Credits: Howard Mackie (writer), Alex Saviuk (penciler), Sam De La Rosa (inker), Chris Eliopoulos (letterer), Bob Sharen (colorist)
The Plot: Richard Fisk murders a group of rival gangsters, as Spider-Man scours the city for him. He encounters Hobgoblin, who’s angry with Fisk for not paying his fee. Hobgoblin offers to lead Spider-Man to Fisk if he helps dispatch Fisk’s guards. They reach Fisk just as he’s under fire from the new Rose, Blood Rose. Spider-Man defeats the Praetorian Guard and the treacherous Hobgoblin, but loses Fisk when he falls into the harbor. Blood Rose also escapes in the confusion.
The Subplots: The Daily Bugle runs a correction for the photo erroneously credited to Peter Parker. Meanwhile, Nick Katzenberg nervously packs his bags, convinced that his life is in danger.
Web of Continuity: Fisk recognizes Blood Rose’s voice and identifies him as his former “best friend.” This is a large hint that Blood Rose was originally intended to be Alfredo Morelli, Fisk’s previous ally against the Kingpin.
*See _________ For Details: Hobgoblin tells Spider-Man that Deathwatch is nowhere to be found. A footnote points towards Ghost Rider #24.
Review: Okay. Blood Rose. I’m not going to say the original Rose design was a stroke of genius, but I believe his creators intentionally made him look like a dork. It’s supposed to be absurd that this guy wears eyeglasses over a leather mask. But Blood Rose? What’s the excuse for giving him a jumpsuit, a bandoleer, a thigh belt, an ankle belt, and pouches, pouches, pouches? Oh, yes. 1992. Adding “Blood” to his name also amps up the x-tremeness, and of course those nerd glasses had to be ditched for sunglasses. If only someone thought to give the guy a trenchcoat or an even bigger gun. Do you think there’s some way he could smoke a cigarette through his mask?
Blood Rose’s introduction isn’t even the worst moment of the finale. As a conclusion to a six-month storyline, this is a nightmare. The new new Rose’s identity is never revealed, Nick Katzenberg’s fate is left dangling, Richard Fisk conveniently disappears at the end, and numerous questions remain unanswered. How did the photo end up in the Bugle in the first place? Who wrote the blurb about a future underworld “exposé” in the caption? That’s more than just a “printer’s error.” How many of the Rose’s men saw the Spider-Man costume in Peter’s bedroom? Did the Rose ever learn his identity? If Sgt. Blume had heroic intentions for becoming the Rose, why was he casually murdering his own men? If these men weren’t working for the Rose, then who else could’ve sent them?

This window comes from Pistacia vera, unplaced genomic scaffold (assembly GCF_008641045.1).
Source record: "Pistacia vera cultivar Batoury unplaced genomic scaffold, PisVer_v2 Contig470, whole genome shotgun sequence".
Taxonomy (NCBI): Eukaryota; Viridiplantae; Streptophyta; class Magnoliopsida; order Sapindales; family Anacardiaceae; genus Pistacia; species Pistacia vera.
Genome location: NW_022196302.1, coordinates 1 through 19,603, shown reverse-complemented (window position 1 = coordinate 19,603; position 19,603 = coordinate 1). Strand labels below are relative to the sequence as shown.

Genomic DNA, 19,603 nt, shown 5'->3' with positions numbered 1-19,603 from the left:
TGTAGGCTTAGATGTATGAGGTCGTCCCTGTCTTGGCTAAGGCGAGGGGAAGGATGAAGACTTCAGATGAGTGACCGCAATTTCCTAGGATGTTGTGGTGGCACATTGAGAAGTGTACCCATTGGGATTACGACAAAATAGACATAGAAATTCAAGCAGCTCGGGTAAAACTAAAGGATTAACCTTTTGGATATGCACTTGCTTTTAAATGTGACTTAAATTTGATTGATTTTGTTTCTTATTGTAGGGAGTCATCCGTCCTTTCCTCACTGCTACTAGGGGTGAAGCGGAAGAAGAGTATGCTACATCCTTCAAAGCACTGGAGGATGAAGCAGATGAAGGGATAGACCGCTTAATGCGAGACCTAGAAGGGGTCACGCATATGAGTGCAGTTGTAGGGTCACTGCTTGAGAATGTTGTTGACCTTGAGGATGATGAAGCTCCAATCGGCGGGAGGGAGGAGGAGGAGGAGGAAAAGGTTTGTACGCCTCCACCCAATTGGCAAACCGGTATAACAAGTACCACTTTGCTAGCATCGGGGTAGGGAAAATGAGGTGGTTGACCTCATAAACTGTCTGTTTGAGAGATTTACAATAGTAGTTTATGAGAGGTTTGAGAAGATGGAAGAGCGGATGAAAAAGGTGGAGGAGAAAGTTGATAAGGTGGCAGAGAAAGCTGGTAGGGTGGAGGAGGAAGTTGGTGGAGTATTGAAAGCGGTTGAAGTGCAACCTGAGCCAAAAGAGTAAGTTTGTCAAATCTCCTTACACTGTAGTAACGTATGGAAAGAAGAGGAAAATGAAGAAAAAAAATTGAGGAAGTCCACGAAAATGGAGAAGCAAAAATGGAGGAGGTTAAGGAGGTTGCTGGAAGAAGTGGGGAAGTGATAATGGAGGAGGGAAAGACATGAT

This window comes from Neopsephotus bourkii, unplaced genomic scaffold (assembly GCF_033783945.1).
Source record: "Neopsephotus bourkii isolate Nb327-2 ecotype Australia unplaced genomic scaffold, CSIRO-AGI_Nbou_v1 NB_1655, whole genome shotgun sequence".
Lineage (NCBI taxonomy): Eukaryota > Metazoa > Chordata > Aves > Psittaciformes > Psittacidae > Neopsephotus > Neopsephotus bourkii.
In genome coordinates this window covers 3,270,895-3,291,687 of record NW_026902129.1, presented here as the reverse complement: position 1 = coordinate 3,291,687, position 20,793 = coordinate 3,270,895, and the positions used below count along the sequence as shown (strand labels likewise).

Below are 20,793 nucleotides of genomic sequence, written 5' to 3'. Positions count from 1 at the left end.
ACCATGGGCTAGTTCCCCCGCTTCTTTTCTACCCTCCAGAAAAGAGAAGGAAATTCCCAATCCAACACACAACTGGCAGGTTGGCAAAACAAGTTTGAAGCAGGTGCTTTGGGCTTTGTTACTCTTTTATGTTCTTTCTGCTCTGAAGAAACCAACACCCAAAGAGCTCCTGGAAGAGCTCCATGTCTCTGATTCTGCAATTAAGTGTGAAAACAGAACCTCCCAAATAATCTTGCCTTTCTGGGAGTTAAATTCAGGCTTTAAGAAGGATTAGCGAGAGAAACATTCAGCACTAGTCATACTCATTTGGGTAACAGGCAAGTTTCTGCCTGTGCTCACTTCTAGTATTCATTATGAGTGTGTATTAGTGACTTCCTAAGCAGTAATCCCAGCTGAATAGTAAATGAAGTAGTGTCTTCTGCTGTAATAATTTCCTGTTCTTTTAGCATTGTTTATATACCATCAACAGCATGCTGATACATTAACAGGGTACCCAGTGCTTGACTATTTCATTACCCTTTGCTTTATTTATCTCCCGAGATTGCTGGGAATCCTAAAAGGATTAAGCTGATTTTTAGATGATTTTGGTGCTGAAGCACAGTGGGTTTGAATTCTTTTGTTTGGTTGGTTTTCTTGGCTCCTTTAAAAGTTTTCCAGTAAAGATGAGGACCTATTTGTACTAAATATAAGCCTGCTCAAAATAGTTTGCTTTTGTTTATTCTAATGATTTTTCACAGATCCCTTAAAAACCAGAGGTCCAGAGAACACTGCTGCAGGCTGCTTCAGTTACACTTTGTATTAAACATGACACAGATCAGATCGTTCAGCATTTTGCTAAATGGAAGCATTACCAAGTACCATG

The rushed ending makes you wonder how exactly this story was plotted out in the beginning. After an issue that averages around five or six panels a page, the final page is suddenly crammed with ten panels. In those ten panels: Richard Fisk runs away from Blood Rose...is shot in the back and falls in the harbor...Spider-Man searches for him...after a “fevered search” can’t find him...returns to the warehouse, only to find a rose left behind by Blood Rose...a rose that’s crushed when Spider-Man vows to learn his true identity one day. That’s one page! How much planning am I supposed to believe went into this arc when the conclusion had to be crammed into one rushed page? Since the storyline had such a promising start, it’s unfortunate that Mackie’s debut fizzles out like this, but I’m afraid it’s an indicator of what lies ahead for this title.